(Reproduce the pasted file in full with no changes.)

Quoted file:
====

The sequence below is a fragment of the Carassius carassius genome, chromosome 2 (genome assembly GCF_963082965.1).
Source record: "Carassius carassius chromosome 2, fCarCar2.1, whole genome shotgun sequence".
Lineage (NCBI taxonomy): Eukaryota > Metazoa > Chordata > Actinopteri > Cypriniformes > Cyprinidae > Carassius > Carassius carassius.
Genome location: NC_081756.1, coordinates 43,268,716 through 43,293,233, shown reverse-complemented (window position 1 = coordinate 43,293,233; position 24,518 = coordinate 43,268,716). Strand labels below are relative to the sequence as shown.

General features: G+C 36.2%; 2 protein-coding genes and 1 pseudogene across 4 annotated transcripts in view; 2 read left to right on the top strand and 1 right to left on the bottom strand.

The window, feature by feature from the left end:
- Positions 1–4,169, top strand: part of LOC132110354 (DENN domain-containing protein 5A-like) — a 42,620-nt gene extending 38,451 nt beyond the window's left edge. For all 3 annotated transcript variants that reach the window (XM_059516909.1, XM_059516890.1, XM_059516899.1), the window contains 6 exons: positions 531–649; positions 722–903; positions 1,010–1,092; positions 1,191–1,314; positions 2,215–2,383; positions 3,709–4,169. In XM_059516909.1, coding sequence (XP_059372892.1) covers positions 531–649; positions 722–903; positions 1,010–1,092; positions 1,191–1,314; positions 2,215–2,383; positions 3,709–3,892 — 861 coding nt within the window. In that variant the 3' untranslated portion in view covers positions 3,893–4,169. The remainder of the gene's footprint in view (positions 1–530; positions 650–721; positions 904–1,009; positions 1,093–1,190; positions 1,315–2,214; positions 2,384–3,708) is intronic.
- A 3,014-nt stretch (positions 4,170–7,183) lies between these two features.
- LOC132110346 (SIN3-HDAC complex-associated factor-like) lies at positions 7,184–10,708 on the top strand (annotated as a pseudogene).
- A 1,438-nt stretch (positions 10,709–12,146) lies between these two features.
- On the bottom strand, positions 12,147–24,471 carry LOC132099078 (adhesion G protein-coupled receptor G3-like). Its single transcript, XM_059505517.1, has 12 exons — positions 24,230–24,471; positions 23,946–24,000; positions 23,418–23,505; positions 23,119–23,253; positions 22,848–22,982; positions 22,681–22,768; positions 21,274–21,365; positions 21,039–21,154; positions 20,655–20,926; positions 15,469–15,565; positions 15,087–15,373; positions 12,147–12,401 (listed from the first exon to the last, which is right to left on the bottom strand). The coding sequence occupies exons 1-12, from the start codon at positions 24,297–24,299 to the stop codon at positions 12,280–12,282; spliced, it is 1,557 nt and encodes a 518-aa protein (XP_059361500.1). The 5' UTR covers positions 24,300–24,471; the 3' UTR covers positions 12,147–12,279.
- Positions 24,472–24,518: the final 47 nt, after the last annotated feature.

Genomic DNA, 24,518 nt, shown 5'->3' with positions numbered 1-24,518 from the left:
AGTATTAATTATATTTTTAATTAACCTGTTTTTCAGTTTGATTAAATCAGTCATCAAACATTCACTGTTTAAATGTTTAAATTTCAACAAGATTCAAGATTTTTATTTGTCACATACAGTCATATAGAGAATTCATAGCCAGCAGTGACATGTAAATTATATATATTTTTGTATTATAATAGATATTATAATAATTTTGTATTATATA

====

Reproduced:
The sequence below is a fragment of the Carassius carassius genome, chromosome 2 (genome assembly GCF_963082965.1).
Source record: "Carassius carassius chromosome 2, fCarCar2.1, whole genome shotgun sequence".
Lineage (NCBI taxonomy): Eukaryota > Metazoa > Chordata > Actinopteri > Cypriniformes > Cyprinidae > Carassius > Carassius carassius.
Genome location: NC_081756.1, coordinates 43,268,716 through 43,293,233, shown reverse-complemented (window position 1 = coordinate 43,293,233; position 24,518 = coordinate 43,268,716). Strand labels below are relative to the sequence as shown.

General features: G+C 36.2%; 2 protein-coding genes and 1 pseudogene across 4 annotated transcripts in view; 2 read left to right on the top strand and 1 right to left on the bottom strand.

The window, feature by feature from the left end:
- Positions 1–4,169, top strand: part of LOC132110354 (DENN domain-containing protein 5A-like) — a 42,620-nt gene extending 38,451 nt beyond the window's left edge. For all 3 annotated transcript variants that reach the window (XM_059516909.1, XM_059516890.1, XM_059516899.1), the window contains 6 exons: positions 531–649; positions 722–903; positions 1,010–1,092; positions 1,191–1,314; positions 2,215–2,383; positions 3,709–4,169. In XM_059516909.1, coding sequence (XP_059372892.1) covers positions 531–649; positions 722–903; positions 1,010–1,092; positions 1,191–1,314; positions 2,215–2,383; positions 3,709–3,892 — 861 coding nt within the window. In that variant the 3' untranslated portion in view covers positions 3,893–4,169. The remainder of the gene's footprint in view (positions 1–530; positions 650–721; positions 904–1,009; positions 1,093–1,190; positions 1,315–2,214; positions 2,384–3,708) is intronic.
- A 3,014-nt stretch (positions 4,170–7,183) lies between these two features.
- LOC132110346 (SIN3-HDAC complex-associated factor-like) lies at positions 7,184–10,708 on the top strand (annotated as a pseudogene).
- A 1,438-nt stretch (positions 10,709–12,146) lies between these two features.
- On the bottom strand, positions 12,147–24,471 carry LOC132099078 (adhesion G protein-coupled receptor G3-like). Its single transcript, XM_059505517.1, has 12 exons — positions 24,230–24,471; positions 23,946–24,000; positions 23,418–23,505; positions 23,119–23,253; positions 22,848–22,982; positions 22,681–22,768; positions 21,274–21,365; positions 21,039–21,154; positions 20,655–20,926; positions 15,469–15,565; positions 15,087–15,373; positions 12,147–12,401 (listed from the first exon to the last, which is right to left on the bottom strand). The coding sequence occupies exons 1-12, from the start codon at positions 24,297–24,299 to the stop codon at positions 12,280–12,282; spliced, it is 1,557 nt and encodes a 518-aa protein (XP_059361500.1). The 5' UTR covers positions 24,300–24,471; the 3' UTR covers positions 12,147–12,279.
- Positions 24,472–24,518: the final 47 nt, after the last annotated feature.

Genomic DNA, 24,518 nt, shown 5'->3' with positions numbered 1-24,518 from the left:
AGTATTAATTATATTTTTAATTAACCTGTTTTTCAGTTTGATTAAATCAGTCATCAAACATTCACTGTTTAAATGTTTAAATTTCAACAAGATTCAAGATTTTTATTTGTCACATACAGTCATATAGAGAATTCATAGCCAGCAGTGACATGTAAATTATATATATTTTTGTATTATAATAGATATTATAATAATTTTGTATTATATA